The Nottingham ringleader of a trio of fraudsters, who lied in order to steal nearly £305,000 through various tax frauds, has been jailed.
Chris May, 35, of Nottingham, made false VAT repayment claims, lied about his income and made fraudulent claims for Tax Credits over a four-year period from 2010.
Chris May and accomplices Frances May, 32, of Nottingham, and Lea Reeve, 42, of Derbyshire, used a network of companies which traded in the buying and selling of data to steal VAT, a HM Revenue and Customs (HMRC) investigation revealed.
The fraudsters stole £130,859 in VAT using false invoices to reclaim repayments they weren’t entitled to. They also charged VAT to customers but failed to declare it to HMRC, stealing the money for themselves.
Nick Stone, assistant director, Fraud Investigation Service, HMRC, said: “This was the deliberate theft from the taxpayer – money which should be funding our vital public services instead of funding the lifestyles of fraudsters. The group, led by Chris May, stole the equivalent to the salaries of 13 trainee firefighters in the East Midlands.
“HMRC want to level the playing field for all businesses and we will continue to pursue the small minority who commit tax fraud. We urge anyone with information about tax fraud to report it to HMRC online or call our Fraud Hotline on 0800 788 887.”
Investigators believe Chris May was the driving force behind the scams and appointed friends and family as company directors including partner Frances May and friend Lea Reeve, in a bid to protect himself. He also worked under aliases including Chris Mills and Chris Marshall to cover his tracks.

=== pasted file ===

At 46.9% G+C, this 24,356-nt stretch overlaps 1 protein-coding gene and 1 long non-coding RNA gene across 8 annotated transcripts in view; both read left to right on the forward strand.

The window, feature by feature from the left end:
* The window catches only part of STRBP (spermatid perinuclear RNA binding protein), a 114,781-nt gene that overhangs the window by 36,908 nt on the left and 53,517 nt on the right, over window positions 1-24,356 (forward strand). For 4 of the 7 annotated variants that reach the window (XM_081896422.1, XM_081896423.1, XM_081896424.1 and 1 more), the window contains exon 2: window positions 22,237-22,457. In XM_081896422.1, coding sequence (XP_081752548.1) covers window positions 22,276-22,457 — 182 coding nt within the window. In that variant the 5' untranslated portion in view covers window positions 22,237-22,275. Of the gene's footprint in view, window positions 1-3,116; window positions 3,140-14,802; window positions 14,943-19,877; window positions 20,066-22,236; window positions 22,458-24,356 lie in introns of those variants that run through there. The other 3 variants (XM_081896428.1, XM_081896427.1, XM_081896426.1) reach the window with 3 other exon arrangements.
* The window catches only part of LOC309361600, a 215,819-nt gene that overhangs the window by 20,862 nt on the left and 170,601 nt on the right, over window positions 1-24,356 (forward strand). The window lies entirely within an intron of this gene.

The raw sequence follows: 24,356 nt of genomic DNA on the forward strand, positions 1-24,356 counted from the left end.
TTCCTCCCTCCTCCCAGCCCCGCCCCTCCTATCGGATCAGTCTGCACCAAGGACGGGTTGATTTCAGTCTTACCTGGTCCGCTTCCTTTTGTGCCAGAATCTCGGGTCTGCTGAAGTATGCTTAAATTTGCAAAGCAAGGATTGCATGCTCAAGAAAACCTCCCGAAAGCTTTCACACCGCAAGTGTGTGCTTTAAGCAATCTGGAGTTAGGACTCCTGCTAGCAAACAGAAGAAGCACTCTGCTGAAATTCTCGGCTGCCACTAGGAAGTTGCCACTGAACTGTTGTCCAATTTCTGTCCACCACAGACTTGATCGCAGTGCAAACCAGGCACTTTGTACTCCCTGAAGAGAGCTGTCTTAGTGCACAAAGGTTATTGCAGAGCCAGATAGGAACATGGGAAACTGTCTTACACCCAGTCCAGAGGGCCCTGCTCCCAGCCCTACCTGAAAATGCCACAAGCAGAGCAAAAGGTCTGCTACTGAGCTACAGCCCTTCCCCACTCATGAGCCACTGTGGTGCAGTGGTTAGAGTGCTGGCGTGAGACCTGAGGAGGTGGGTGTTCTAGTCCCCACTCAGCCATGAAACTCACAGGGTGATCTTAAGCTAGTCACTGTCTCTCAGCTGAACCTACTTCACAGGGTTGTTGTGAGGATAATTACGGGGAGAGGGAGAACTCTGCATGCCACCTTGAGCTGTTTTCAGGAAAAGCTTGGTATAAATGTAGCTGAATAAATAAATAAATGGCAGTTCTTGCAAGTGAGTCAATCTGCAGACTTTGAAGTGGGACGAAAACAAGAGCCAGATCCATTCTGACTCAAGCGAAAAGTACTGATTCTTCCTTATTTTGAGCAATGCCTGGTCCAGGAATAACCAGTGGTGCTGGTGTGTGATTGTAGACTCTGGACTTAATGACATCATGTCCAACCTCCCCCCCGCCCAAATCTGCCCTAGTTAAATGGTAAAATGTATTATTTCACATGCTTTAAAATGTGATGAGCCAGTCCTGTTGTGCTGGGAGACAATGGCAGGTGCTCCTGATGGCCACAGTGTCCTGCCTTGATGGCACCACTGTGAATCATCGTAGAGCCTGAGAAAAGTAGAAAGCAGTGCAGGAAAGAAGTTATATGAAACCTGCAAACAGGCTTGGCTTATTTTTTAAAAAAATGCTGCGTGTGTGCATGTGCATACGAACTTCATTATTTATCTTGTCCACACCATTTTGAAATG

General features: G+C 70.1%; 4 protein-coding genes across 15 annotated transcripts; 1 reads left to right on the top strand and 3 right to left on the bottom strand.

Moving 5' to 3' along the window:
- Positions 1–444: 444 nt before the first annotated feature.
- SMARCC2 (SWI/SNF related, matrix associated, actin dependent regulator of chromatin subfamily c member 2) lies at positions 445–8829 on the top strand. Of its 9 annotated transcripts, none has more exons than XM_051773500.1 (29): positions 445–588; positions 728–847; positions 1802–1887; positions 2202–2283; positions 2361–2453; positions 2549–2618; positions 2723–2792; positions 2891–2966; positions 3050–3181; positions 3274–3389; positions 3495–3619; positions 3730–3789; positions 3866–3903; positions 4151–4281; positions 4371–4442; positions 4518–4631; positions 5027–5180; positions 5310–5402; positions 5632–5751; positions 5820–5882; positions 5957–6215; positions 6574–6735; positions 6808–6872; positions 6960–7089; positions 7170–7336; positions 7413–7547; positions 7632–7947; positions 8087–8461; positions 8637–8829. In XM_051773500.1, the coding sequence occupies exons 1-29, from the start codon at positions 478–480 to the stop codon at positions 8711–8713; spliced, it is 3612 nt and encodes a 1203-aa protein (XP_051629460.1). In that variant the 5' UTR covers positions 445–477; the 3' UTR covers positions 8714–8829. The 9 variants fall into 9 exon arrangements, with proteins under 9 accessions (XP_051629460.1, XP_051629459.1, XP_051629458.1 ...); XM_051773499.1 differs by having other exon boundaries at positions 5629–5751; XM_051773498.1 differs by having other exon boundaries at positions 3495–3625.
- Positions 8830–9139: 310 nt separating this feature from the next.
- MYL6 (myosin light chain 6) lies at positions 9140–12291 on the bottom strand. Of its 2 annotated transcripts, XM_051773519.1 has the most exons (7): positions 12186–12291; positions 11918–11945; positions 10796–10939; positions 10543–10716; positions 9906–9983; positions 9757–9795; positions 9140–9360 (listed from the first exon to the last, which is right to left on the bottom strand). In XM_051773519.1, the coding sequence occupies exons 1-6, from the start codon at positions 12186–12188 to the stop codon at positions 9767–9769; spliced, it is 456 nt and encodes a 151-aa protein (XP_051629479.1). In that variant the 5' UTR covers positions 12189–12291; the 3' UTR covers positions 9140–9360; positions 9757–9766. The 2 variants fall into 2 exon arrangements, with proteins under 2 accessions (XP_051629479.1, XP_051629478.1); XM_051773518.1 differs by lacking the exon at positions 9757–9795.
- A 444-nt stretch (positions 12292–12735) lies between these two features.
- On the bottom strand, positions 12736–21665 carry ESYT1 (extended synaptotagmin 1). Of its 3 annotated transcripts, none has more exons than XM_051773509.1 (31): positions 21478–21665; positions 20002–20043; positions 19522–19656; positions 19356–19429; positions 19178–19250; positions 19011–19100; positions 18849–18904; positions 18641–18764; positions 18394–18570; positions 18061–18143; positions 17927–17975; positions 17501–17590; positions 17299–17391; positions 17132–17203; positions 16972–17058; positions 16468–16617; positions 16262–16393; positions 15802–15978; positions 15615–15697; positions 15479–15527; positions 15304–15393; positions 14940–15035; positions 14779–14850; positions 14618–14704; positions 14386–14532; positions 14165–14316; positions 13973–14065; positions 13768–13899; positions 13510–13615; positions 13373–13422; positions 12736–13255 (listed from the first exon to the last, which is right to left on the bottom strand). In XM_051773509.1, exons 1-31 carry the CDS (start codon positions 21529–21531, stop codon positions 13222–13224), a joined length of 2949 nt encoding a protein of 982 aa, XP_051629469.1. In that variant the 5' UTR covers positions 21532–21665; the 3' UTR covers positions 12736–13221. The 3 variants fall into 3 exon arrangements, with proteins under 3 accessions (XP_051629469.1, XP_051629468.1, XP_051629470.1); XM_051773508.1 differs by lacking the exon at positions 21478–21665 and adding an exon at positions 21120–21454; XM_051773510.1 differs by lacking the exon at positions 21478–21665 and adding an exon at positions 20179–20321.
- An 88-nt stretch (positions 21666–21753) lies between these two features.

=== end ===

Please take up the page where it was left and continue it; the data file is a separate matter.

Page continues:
The gang also lied about their income to fund their lifestyles, collectively evading £122,392 in income tax payments.
Chris and Frances May claimed to be earning less than they were, while hiding their full income from the four businesses. The duo spent the stolen cash on rent for their four-bedroom house, the upkeep of a horse livery and two Porsche sports cars.
The couple also pocketed £37,511 in tax credits they weren’t entitled between 2010 and 2014. Reeve assisted the Mays by making several calls to HMRC to amend and chase the claims.
In March 2015 all three were charged, but Chris May made two attempts to stop a trial from going ahead through health issues. The judge ruled he was fit to plea and he denied the charges.
Reeve admitted her role in the fraud, while the Mays were convicted after a trial at Nottingham Crown Court.
Yesterday (28 May 2019), Chris May was sentenced to four years in prison and disqualified from being a director for 10 years.
Reeve was handed a 14-month prison sentence suspended for a year, a four-month curfew and ordered to carry out 150 hours unpaid work. She was also disqualified from being a director for five years.
Frances May was handed a nine-month prison sentence suspended for a year, and given a four-month curfew, at the same court on 22 May 2019.
Proceedings to recover the stolen money have begun.